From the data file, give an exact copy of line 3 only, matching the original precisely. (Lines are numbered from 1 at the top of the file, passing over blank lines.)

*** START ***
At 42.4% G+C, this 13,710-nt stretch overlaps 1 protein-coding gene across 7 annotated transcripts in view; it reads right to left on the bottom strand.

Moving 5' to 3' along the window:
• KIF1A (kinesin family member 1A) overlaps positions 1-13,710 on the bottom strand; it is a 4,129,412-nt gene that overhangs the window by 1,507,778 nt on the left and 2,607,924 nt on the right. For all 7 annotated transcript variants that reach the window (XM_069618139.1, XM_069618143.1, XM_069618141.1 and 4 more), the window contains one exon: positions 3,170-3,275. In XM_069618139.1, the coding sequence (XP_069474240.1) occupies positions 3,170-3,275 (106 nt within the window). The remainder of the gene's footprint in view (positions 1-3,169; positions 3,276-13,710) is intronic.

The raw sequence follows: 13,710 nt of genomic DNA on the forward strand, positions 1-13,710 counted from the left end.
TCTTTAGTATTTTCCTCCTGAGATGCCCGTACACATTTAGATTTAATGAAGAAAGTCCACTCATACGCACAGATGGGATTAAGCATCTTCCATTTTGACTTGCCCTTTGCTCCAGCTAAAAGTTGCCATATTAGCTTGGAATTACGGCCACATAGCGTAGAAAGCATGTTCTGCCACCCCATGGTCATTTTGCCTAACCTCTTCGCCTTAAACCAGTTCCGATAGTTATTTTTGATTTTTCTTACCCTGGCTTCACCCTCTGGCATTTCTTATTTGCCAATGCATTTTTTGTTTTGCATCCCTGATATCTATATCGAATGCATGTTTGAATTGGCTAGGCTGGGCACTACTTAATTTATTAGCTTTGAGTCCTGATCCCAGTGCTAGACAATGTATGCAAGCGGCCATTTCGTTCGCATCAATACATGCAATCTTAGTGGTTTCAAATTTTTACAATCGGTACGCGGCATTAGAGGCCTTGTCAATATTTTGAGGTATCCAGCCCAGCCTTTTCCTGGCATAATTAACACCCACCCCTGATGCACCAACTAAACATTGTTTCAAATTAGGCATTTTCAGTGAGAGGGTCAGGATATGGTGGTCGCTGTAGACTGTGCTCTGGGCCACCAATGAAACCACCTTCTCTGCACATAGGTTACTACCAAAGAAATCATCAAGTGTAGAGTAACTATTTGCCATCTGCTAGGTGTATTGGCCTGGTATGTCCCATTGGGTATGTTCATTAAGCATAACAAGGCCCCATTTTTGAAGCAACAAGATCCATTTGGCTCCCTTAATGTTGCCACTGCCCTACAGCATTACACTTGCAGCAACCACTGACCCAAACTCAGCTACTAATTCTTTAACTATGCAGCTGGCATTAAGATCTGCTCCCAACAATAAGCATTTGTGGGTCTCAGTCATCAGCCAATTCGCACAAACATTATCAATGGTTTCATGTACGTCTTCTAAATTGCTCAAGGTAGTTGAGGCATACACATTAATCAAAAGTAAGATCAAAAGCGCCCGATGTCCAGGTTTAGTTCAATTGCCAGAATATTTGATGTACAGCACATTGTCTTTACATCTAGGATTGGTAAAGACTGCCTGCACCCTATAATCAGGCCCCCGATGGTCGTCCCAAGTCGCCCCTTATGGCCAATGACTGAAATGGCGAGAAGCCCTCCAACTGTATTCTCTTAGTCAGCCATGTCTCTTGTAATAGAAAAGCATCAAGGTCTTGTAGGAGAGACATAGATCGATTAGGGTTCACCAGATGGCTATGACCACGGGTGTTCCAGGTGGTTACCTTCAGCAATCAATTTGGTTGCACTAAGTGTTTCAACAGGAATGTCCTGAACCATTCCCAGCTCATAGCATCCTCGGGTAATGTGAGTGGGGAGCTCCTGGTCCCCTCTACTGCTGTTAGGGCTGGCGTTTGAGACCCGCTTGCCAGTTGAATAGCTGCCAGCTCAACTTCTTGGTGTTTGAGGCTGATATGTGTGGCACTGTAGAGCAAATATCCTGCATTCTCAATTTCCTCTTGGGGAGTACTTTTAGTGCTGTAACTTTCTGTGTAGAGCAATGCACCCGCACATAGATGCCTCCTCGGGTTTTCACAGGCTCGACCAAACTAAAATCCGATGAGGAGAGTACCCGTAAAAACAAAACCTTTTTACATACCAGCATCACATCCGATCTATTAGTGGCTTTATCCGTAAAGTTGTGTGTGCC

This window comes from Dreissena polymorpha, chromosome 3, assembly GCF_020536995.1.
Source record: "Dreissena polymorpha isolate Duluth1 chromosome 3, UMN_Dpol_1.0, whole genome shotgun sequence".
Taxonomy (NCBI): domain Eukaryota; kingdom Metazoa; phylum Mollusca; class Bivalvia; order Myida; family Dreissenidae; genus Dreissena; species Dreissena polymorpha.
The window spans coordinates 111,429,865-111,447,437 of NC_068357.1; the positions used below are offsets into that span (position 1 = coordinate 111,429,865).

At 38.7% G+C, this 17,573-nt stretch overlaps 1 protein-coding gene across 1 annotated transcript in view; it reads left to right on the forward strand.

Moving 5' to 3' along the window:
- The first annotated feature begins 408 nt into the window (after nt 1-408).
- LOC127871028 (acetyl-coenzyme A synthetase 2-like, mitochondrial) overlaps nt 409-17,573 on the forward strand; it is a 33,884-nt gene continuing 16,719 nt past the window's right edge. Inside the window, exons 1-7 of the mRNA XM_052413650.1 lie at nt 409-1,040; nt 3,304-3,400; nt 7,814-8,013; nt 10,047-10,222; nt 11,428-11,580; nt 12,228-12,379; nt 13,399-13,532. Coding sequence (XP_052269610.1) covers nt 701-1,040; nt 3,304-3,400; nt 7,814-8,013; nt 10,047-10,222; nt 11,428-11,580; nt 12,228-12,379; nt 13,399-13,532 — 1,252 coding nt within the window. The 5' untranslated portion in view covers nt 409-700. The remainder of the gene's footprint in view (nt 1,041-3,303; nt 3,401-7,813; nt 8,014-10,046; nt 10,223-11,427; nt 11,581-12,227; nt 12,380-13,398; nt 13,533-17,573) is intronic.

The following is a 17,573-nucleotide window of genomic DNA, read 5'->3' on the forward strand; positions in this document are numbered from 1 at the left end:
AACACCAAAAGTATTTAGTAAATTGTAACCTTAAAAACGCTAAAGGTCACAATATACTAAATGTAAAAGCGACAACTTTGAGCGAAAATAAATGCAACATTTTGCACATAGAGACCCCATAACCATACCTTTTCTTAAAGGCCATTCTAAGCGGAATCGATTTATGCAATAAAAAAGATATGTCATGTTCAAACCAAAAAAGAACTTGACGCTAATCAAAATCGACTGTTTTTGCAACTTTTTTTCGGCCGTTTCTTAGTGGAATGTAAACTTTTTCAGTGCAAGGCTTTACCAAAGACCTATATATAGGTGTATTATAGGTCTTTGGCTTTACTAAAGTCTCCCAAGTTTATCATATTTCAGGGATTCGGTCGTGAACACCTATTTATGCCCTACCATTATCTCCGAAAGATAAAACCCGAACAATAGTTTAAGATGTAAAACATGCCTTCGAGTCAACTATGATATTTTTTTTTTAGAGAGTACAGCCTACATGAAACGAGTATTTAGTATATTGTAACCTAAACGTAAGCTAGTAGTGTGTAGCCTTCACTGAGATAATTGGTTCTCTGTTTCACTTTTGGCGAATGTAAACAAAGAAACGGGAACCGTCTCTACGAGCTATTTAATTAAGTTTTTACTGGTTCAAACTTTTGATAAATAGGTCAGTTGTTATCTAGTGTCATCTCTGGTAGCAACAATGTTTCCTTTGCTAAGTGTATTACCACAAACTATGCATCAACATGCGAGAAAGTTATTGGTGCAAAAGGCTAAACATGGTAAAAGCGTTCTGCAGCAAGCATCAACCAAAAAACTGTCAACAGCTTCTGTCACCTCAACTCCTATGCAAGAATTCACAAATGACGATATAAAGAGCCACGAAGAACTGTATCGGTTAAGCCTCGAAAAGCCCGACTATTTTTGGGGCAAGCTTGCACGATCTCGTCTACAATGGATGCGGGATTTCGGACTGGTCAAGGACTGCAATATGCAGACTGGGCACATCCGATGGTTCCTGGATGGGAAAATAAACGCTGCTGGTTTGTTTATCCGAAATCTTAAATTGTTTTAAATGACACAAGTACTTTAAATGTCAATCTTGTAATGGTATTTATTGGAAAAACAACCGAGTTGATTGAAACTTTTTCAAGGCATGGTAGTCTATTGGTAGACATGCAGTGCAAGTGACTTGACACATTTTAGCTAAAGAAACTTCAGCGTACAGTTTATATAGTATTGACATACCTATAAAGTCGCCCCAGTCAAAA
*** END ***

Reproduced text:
• KIF1A (kinesin family member 1A) overlaps positions 1-13,710 on the bottom strand; it is a 4,129,412-nt gene that overhangs the window by 1,507,778 nt on the left and 2,607,924 nt on the right. For all 7 annotated transcript variants that reach the window (XM_069618139.1, XM_069618143.1, XM_069618141.1 and 4 more), the window contains one exon: positions 3,170-3,275. In XM_069618139.1, the coding sequence (XP_069474240.1) occupies positions 3,170-3,275 (106 nt within the window). The remainder of the gene's footprint in view (positions 1-3,169; positions 3,276-13,710) is intronic.